Keep it simple: Hewson

30 Jun, 2004 10:00 PM
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WA CATTLEMAN John Hewson runs a beef operation on two properties at Jingalup and Mobrup, south west of Kojonup.

It is a no frills operation which suits him.

Most his cattle are sold to lot feeders and store buyers in January and February while heifers were also sold for breeding.

Steers are also sold for live export.

Mr Hewson was invited to outline his operation at the Beef Improvement Association of Australia (BIAA) workshop in Albany last week, which included low input and high input perspectives.

This year he would calve 1923 breeders including 378 heifers out of 400 mated. He aimed to run one breeder and calf to two hectares with no hand feeding apart from the heifers.

Mr Hewson said stocking rates were not figures on paper but something to assess from grazing results on a particular paddock, with some running more and some running less.

"I look at the cattle and the paddock to know what the paddock will run," he said.

"I am not too bothered about dry sheep equivalents (DSE) or food on offer (FOO), I want cattle in good condition, doing well, getting in calf and producing a good calf."

Mr Hewson did not weigh calves at birth, or estimate their weight, as it was the end result he was interested in.

"If a cow has a poor calf, she is a cull," he said.

He said marking started when mature age cows had been calving for a month and cows still in calf were separated into mobs and stocking rates adjusted, with an aim to keep the same number of adult cows in paddocks as before marking.

He said this made calves more uniform in size while un-calved cows could also be given more attention.

Mr Hewson said he was known as a one-eyed breeder of commercial Angus cattle.

Heifers are mated to calve on April 1 with a three-month mating period.

Heifers drop their first calf at just two years.

The calving date for mature age cows had been moved to May 1, closer to the break.

After cattle were sold pregnancy testing was the next big job which was usually carried out over a month in five sessions.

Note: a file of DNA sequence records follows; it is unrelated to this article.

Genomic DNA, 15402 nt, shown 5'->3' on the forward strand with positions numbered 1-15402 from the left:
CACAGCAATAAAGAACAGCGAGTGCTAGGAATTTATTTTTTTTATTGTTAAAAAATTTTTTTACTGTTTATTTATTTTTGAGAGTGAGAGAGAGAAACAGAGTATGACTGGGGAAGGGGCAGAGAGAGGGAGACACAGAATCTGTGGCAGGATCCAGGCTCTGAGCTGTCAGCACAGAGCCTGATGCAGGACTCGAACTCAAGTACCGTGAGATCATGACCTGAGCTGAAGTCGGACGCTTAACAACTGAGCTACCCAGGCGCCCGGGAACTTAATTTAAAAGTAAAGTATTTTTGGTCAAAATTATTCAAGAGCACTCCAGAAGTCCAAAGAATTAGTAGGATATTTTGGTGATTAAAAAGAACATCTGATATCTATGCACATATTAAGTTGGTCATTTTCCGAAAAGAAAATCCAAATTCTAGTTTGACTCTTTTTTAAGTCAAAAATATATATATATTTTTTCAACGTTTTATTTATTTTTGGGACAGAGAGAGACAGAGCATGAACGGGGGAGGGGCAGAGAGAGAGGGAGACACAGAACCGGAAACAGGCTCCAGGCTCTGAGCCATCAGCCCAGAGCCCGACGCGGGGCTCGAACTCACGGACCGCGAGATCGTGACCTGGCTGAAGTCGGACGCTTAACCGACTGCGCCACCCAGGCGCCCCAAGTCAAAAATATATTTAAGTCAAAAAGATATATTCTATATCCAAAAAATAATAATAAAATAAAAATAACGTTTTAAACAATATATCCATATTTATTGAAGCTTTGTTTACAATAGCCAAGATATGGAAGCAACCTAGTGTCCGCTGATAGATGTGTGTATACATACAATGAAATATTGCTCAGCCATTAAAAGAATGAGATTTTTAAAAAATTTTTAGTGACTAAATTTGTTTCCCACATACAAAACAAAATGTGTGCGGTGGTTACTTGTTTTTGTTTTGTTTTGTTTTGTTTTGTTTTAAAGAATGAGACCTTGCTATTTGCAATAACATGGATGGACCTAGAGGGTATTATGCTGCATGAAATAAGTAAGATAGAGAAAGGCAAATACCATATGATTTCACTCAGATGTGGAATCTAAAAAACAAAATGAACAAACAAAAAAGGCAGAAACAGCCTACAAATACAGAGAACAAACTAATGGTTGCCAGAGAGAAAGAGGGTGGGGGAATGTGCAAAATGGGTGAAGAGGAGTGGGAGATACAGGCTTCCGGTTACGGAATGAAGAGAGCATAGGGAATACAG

"Over the years as we have acquired land we re-fenced to make everything suitable for cattle," he said.

"We have a fair amount of electric fencing for bull control."

Mustering was mainly carried out with a ute and two dogs and because each paddock was connected to a laneway it was a relatively easy task.

"Once the cattle are in the laneway we put the dogs on the ute," he said.

Mr Hewson employed minimum labour for stock work, freeze branding, pregnancy testing and trucking with the majority of fencing and fencing maintenance carried out by contractors which also carted and spread fertilizers.

The Hewsons owned minimal machinery including a C670 front end loader on each property with fork, blade and bucket.

There was also a truck with a heavy duty stock crate to move the odd cow and bull between properties.

Each property also had a fire truck.

Mr Hewson said more farmers appeared to be driven to increase production, to aim for higher targets, run more cows, grow more grass and have high performance figures for everything.

"I am not one of those farmers," he said.

"But I do know I want my herd of cattle looking good and producing well.

"If I can manage my cattle accordingly it will translate into profit.

"Perhaps in the future our children may choose to farm much more intensely but that is a decision for them.

"I realise we may be able to produce more with higher inputs and costs but we are doing it the way we want to."

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